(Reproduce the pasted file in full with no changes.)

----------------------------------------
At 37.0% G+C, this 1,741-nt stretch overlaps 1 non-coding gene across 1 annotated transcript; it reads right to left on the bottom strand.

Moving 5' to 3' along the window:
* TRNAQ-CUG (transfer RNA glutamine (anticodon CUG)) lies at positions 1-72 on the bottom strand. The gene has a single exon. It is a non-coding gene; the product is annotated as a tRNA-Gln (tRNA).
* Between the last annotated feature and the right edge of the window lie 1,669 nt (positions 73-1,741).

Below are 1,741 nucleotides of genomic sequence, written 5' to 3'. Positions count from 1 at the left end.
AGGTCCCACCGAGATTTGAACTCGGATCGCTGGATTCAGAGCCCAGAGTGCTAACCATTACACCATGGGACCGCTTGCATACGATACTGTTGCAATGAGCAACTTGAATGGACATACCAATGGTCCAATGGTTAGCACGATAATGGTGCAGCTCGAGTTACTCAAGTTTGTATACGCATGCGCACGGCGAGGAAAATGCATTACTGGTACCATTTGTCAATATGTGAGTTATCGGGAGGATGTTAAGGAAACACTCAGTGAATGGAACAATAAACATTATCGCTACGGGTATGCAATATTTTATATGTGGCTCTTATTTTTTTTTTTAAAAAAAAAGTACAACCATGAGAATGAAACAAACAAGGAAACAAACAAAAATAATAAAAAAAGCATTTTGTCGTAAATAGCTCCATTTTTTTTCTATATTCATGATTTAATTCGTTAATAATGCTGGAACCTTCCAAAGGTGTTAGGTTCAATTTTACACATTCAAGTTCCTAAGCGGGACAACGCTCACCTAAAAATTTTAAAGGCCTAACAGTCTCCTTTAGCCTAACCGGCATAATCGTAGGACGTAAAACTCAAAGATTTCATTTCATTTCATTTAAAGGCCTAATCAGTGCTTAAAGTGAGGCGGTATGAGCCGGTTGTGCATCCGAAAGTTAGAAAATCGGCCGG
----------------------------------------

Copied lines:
At 37.0% G+C, this 1,741-nt stretch overlaps 1 non-coding gene across 1 annotated transcript; it reads right to left on the bottom strand.

Moving 5' to 3' along the window:
* TRNAQ-CUG (transfer RNA glutamine (anticodon CUG)) lies at positions 1-72 on the bottom strand. The gene has a single exon. It is a non-coding gene; the product is annotated as a tRNA-Gln (tRNA).
* Between the last annotated feature and the right edge of the window lie 1,669 nt (positions 73-1,741).

Below are 1,741 nucleotides of genomic sequence, written 5' to 3'. Positions count from 1 at the left end.
AGGTCCCACCGAGATTTGAACTCGGATCGCTGGATTCAGAGCCCAGAGTGCTAACCATTACACCATGGGACCGCTTGCATACGATACTGTTGCAATGAGCAACTTGAATGGACATACCAATGGTCCAATGGTTAGCACGATAATGGTGCAGCTCGAGTTACTCAAGTTTGTATACGCATGCGCACGGCGAGGAAAATGCATTACTGGTACCATTTGTCAATATGTGAGTTATCGGGAGGATGTTAAGGAAACACTCAGTGAATGGAACAATAAACATTATCGCTACGGGTATGCAATATTTTATATGTGGCTCTTATTTTTTTTTTTAAAAAAAAAGTACAACCATGAGAATGAAACAAACAAGGAAACAAACAAAAATAATAAAAAAAGCATTTTGTCGTAAATAGCTCCATTTTTTTTCTATATTCATGATTTAATTCGTTAATAATGCTGGAACCTTCCAAAGGTGTTAGGTTCAATTTTACACATTCAAGTTCCTAAGCGGGACAACGCTCACCTAAAAATTTTAAAGGCCTAACAGTCTCCTTTAGCCTAACCGGCATAATCGTAGGACGTAAAACTCAAAGATTTCATTTCATTTCATTTAAAGGCCTAATCAGTGCTTAAAGTGAGGCGGTATGAGCCGGTTGTGCATCCGAAAGTTAGAAAATCGGCCGG